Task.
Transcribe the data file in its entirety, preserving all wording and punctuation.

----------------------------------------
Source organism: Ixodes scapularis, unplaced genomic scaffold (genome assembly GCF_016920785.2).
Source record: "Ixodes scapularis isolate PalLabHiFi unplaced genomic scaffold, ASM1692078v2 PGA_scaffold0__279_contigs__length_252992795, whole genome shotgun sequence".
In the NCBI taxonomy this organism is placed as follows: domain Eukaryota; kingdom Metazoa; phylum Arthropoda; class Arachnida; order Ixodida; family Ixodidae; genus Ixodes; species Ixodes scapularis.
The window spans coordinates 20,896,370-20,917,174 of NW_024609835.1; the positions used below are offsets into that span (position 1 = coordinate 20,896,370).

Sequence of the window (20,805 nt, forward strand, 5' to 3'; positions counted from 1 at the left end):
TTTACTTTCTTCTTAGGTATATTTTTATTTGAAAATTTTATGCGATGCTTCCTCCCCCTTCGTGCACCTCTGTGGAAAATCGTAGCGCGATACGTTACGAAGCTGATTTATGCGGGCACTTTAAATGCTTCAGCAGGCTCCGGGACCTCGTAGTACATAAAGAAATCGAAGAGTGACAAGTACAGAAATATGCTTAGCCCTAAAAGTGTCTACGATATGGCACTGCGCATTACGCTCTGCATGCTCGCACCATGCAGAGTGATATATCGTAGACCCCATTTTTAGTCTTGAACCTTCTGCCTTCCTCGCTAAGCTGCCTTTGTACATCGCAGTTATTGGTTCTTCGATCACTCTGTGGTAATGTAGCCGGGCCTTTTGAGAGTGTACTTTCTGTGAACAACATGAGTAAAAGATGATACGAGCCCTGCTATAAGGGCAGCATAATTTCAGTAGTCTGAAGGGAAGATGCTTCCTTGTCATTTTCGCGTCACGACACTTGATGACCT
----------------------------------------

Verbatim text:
Source organism: Ixodes scapularis, unplaced genomic scaffold (genome assembly GCF_016920785.2).
Source record: "Ixodes scapularis isolate PalLabHiFi unplaced genomic scaffold, ASM1692078v2 PGA_scaffold0__279_contigs__length_252992795, whole genome shotgun sequence".
In the NCBI taxonomy this organism is placed as follows: domain Eukaryota; kingdom Metazoa; phylum Arthropoda; class Arachnida; order Ixodida; family Ixodidae; genus Ixodes; species Ixodes scapularis.
The window spans coordinates 20,896,370-20,917,174 of NW_024609835.1; the positions used below are offsets into that span (position 1 = coordinate 20,896,370).

Sequence of the window (20,805 nt, forward strand, 5' to 3'; positions counted from 1 at the left end):
TTTACTTTCTTCTTAGGTATATTTTTATTTGAAAATTTTATGCGATGCTTCCTCCCCCTTCGTGCACCTCTGTGGAAAATCGTAGCGCGATACGTTACGAAGCTGATTTATGCGGGCACTTTAAATGCTTCAGCAGGCTCCGGGACCTCGTAGTACATAAAGAAATCGAAGAGTGACAAGTACAGAAATATGCTTAGCCCTAAAAGTGTCTACGATATGGCACTGCGCATTACGCTCTGCATGCTCGCACCATGCAGAGTGATATATCGTAGACCCCATTTTTAGTCTTGAACCTTCTGCCTTCCTCGCTAAGCTGCCTTTGTACATCGCAGTTATTGGTTCTTCGATCACTCTGTGGTAATGTAGCCGGGCCTTTTGAGAGTGTACTTTCTGTGAACAACATGAGTAAAAGATGATACGAGCCCTGCTATAAGGGCAGCATAATTTCAGTAGTCTGAAGGGAAGATGCTTCCTTGTCATTTTCGCGTCACGACACTTGATGACCT